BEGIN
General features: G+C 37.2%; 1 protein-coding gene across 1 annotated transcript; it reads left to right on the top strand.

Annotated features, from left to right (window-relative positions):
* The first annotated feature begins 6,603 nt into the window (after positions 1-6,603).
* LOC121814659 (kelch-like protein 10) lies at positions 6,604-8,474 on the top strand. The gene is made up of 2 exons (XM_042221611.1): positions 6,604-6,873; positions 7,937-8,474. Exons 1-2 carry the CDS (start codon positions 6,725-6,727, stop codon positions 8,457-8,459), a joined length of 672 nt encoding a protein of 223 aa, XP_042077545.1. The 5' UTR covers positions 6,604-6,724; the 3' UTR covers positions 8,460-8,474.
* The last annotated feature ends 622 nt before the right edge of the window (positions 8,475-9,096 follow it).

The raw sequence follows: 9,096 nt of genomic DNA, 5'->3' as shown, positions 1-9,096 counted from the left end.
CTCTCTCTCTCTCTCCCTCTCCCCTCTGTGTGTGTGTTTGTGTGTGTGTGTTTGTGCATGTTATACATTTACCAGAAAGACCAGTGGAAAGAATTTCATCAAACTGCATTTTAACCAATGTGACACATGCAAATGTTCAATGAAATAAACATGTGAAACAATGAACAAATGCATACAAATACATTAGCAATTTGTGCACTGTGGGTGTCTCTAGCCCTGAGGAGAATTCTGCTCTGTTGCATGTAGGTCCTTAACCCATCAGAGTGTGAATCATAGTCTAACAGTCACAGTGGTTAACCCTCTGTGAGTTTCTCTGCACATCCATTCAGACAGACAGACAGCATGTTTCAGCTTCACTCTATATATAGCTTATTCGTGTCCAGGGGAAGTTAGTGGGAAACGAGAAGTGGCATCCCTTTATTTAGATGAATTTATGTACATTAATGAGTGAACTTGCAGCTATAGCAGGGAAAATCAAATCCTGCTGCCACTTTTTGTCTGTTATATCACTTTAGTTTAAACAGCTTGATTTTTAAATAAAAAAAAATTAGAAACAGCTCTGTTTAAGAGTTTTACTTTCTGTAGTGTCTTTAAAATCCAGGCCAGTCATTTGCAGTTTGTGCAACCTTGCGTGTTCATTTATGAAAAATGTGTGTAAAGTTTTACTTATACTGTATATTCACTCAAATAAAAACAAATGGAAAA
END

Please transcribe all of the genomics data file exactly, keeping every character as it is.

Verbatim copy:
General features: G+C 37.2%; 1 protein-coding gene across 1 annotated transcript; it reads left to right on the top strand.

Annotated features, from left to right (window-relative positions):
* The first annotated feature begins 6,603 nt into the window (after positions 1-6,603).
* LOC121814659 (kelch-like protein 10) lies at positions 6,604-8,474 on the top strand. The gene is made up of 2 exons (XM_042221611.1): positions 6,604-6,873; positions 7,937-8,474. Exons 1-2 carry the CDS (start codon positions 6,725-6,727, stop codon positions 8,457-8,459), a joined length of 672 nt encoding a protein of 223 aa, XP_042077545.1. The 5' UTR covers positions 6,604-6,724; the 3' UTR covers positions 8,460-8,474.
* The last annotated feature ends 622 nt before the right edge of the window (positions 8,475-9,096 follow it).

The raw sequence follows: 9,096 nt of genomic DNA, 5'->3' as shown, positions 1-9,096 counted from the left end.
CTCTCTCTCTCTCTCCCTCTCCCCTCTGTGTGTGTGTTTGTGTGTGTGTGTTTGTGCATGTTATACATTTACCAGAAAGACCAGTGGAAAGAATTTCATCAAACTGCATTTTAACCAATGTGACACATGCAAATGTTCAATGAAATAAACATGTGAAACAATGAACAAATGCATACAAATACATTAGCAATTTGTGCACTGTGGGTGTCTCTAGCCCTGAGGAGAATTCTGCTCTGTTGCATGTAGGTCCTTAACCCATCAGAGTGTGAATCATAGTCTAACAGTCACAGTGGTTAACCCTCTGTGAGTTTCTCTGCACATCCATTCAGACAGACAGACAGCATGTTTCAGCTTCACTCTATATATAGCTTATTCGTGTCCAGGGGAAGTTAGTGGGAAACGAGAAGTGGCATCCCTTTATTTAGATGAATTTATGTACATTAATGAGTGAACTTGCAGCTATAGCAGGGAAAATCAAATCCTGCTGCCACTTTTTGTCTGTTATATCACTTTAGTTTAAACAGCTTGATTTTTAAATAAAAAAAAATTAGAAACAGCTCTGTTTAAGAGTTTTACTTTCTGTAGTGTCTTTAAAATCCAGGCCAGTCATTTGCAGTTTGTGCAACCTTGCGTGTTCATTTATGAAAAATGTGTGTAAAGTTTTACTTATACTGTATATTCACTCAAATAAAAACAAATGGAAAA